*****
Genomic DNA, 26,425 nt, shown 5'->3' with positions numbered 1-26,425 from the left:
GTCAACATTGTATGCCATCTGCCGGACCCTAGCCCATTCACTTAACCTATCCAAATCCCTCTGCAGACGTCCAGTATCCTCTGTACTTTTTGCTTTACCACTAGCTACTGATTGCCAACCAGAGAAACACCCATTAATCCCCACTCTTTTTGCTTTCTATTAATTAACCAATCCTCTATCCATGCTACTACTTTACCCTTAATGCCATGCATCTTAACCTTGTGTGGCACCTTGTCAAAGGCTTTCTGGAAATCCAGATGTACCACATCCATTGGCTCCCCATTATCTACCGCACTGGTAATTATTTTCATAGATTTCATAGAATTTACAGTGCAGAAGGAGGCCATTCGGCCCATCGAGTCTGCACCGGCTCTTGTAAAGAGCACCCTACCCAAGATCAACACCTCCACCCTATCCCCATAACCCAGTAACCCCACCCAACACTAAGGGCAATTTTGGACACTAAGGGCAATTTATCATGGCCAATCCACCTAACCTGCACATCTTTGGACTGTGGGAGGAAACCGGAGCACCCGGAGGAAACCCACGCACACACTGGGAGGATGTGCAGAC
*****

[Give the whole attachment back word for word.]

Genomic DNA, 26,425 nt, shown 5'->3' with positions numbered 1-26,425 from the left:
GTCAACATTGTATGCCATCTGCCGGACCCTAGCCCATTCACTTAACCTATCCAAATCCCTCTGCAGACGTCCAGTATCCTCTGTACTTTTTGCTTTACCACTAGCTACTGATTGCCAACCAGAGAAACACCCATTAATCCCCACTCTTTTTGCTTTCTATTAATTAACCAATCCTCTATCCATGCTACTACTTTACCCTTAATGCCATGCATCTTAACCTTGTGTGGCACCTTGTCAAAGGCTTTCTGGAAATCCAGATGTACCACATCCATTGGCTCCCCATTATCTACCGCACTGGTAATTATTTTCATAGATTTCATAGAATTTACAGTGCAGAAGGAGGCCATTCGGCCCATCGAGTCTGCACCGGCTCTTGTAAAGAGCACCCTACCCAAGATCAACACCTCCACCCTATCCCCATAACCCAGTAACCCCACCCAACACTAAGGGCAATTTTGGACACTAAGGGCAATTTATCATGGCCAATCCACCTAACCTGCACATCTTTGGACTGTGGGAGGAAACCGGAGCACCCGGAGGAAACCCACGCACACACTGGGAGGATGTGCAGAC